Running Out of a Rut

Even athletes will sometimes find themselves in situations when they don’t feel like training. This can be after a long playoff run. It could be during the rehab of an injury. Or it could near the end of a career when the drive just isn’t the the same as it once was.

So what do you do to overcome a rut? How do you get going when you have no momentum? What helps you develop inertia to fuel future efforts?

Sometimes it’s as simple as taking the first step. And trail running offers a great analogy to help us get going.

Here’s how.

1 – The Arms Are the Drivers

If you’re a runner you’ll know how important the arms swing is for success. The arms help propel us and help us maintain balance. And because the arms don’t have to overcome the same resistance to gravity and are shorter levers than the legs, they can dictate the cadence of our stride.

What this means is that our legs will follow the speed of our arm swing. Want to move your legs more quickly? Swing your arms faster.

This is a great technique when climbing hills and near the end of races when fatigue may limit how quickly we can turn over the legs.

There will be something health-wise that comes easier to you than most. Maybe you are really good at meal planning. Maybe you are good at getting yourself to sleep on time. Maybe you are always punctual. Maybe you are good at keeping notes and journalling.

All of these things lead to success. The key is to do what you’re good at to start. Other positive habits will spin off from the good effort you are making in another area of your life.

2 – Lean Into the Hills

When I go for a trail run I typically lean forward slightly on climbs. This helps me maintain balance and get the best push to get up the slope.

In marketing, there’s an expression about ‘leaning into’ something. For example, if you blog and are married with kids, have a dog and like Seinfeld you should tell this story when you write.

But the other aspect of leaning into something means to tackle your goals head on. If you’re injured, you need to rehab the injury before you can get stronger, more powerful or faster.

Imagine if we were talking about improving a student’s GPA in school. If in every class they had a 90% average and one class was a 50%, there is more potential to increase the overall GPA if they focus on the class where they’re getting 50%. The same is true with training. If all we focus on are our strengths, our overall results won’t be nearly as good than if we put serious attention to where we need it the most.

3 – Getting Started Changes Things

Have you ever had a preconceived notion about something? And as things started to develop around that notion you were looking for ways to prove you were right in your thinking? In research this can be known as a confirmation bias.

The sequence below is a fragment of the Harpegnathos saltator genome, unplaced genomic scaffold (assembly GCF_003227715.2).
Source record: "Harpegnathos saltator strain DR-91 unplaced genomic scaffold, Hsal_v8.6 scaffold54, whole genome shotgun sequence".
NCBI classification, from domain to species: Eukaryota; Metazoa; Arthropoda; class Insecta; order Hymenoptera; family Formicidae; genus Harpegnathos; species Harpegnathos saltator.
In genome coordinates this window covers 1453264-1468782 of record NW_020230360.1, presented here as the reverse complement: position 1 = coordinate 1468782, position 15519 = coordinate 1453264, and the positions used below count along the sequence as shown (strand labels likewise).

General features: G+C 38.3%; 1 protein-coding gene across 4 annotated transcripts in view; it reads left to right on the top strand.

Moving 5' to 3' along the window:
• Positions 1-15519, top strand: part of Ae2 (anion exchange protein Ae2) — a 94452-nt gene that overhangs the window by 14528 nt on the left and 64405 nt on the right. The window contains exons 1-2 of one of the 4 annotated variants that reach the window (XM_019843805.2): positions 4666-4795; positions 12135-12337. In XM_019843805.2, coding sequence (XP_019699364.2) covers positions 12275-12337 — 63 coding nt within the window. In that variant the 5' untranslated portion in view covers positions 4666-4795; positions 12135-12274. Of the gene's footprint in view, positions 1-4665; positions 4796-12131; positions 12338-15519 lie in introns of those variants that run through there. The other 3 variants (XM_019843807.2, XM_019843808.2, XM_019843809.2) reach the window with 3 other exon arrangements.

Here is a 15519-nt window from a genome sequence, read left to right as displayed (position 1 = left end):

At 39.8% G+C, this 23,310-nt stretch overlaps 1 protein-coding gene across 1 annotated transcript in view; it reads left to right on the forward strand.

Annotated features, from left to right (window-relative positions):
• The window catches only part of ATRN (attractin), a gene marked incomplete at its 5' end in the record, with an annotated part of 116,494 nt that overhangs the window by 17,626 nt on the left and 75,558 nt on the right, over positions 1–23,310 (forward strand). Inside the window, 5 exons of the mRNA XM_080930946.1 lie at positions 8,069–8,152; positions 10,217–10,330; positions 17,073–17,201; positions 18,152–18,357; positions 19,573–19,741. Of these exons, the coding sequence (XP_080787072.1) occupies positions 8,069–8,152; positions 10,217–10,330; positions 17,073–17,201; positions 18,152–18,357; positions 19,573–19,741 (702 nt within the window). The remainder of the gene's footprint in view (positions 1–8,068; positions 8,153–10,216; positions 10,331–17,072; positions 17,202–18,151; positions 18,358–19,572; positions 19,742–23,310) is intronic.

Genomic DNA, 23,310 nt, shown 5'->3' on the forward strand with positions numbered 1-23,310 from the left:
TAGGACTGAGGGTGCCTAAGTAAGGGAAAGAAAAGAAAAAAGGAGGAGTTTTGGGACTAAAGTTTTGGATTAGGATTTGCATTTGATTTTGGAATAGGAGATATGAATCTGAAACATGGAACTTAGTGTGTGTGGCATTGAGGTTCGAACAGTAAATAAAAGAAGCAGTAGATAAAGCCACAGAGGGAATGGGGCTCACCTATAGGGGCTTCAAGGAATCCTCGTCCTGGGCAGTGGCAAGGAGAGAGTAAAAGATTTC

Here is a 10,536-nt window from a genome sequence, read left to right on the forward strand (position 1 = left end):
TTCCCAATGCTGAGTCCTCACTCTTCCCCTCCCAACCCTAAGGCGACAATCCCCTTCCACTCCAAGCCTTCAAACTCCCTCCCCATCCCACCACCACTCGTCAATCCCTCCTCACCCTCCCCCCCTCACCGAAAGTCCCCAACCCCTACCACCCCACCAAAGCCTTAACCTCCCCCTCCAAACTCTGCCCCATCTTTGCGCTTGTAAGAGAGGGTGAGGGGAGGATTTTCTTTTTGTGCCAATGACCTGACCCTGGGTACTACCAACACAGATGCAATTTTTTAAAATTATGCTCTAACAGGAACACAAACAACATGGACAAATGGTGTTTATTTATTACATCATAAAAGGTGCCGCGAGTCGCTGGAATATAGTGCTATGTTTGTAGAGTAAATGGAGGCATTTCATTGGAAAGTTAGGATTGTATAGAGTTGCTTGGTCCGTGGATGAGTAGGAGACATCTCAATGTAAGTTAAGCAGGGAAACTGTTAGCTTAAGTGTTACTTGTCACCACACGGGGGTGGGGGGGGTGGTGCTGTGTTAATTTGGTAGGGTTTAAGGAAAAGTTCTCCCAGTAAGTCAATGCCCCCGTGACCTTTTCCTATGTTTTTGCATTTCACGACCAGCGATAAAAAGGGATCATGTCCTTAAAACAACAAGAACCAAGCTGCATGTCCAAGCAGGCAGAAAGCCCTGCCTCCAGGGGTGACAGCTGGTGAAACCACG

Recently I was out for a bike ride with some neighbours. And near the end of the ride we had the option to take some back roads home or take the rail trail. I really wanted to avoid the rail trail as it’s less direct and can be very busy on weekends.

As we were rolling along we kept getting caught up in groups not paying attention and breaking our rhythm. In my mind I was thinking ‘see I knew we should have avoided the rail trail!’.

Soon after we linked up with some other friends that are really good cyclists. I was able to ‘grab their wheel’ and draft off them for a good while. When we got to the next stop at a light I noticed I was smiling and had really enjoyed the last segment. And I had totally forgotten that I wanted to skip the rail trail and go the other way.

4 – Let the Pace Come to You

When I went to university in Regina there would be winter days when your car just wouldn’t start. It wasn’t uncommon to have to plug your car in during the day and maybe need a jump from a friend after class.

Your car wouldn’t normally start the first time you turned it over. And once it did start you had to let it warm up for a bit before hitting the road.

When we want to get back into exercise we need to ease into it. When I go trail running I’ll do a few laps. And the first one is always a slow trot before everything starts to warm and loosen up. By going slow at first there’s a better chance I can finish fast(er) at the end.

The same is true for our training in the gym. Be patient with the process. You’ll get better results and have fewer setbacks if you take the needed time to realign your posture, open up your mobility and stabilize your core. Alex Van Nieuwkerk took this approach when he started back a couple of months ago and is now killing it with his training.

So to summarize…

  • Find an area of your health and fitness that easier for you i.e. similar to swinging from the arms to build speed.
  • Go after your biggest deficiencies first and tackle them head-on i.e. like leaning into a steep hill.
  • If at first you don’t enjoy the process, be patient and give it a chance. You won’t be at this phase of your training forever and you may just find something about it that you enjoy i.e. like riding the rail trail.
  • Start slow to finish fast. Rushing back into a training routine can be a recipe for poor results and potential injury i.e. similar to letting your car warm up in the winter.

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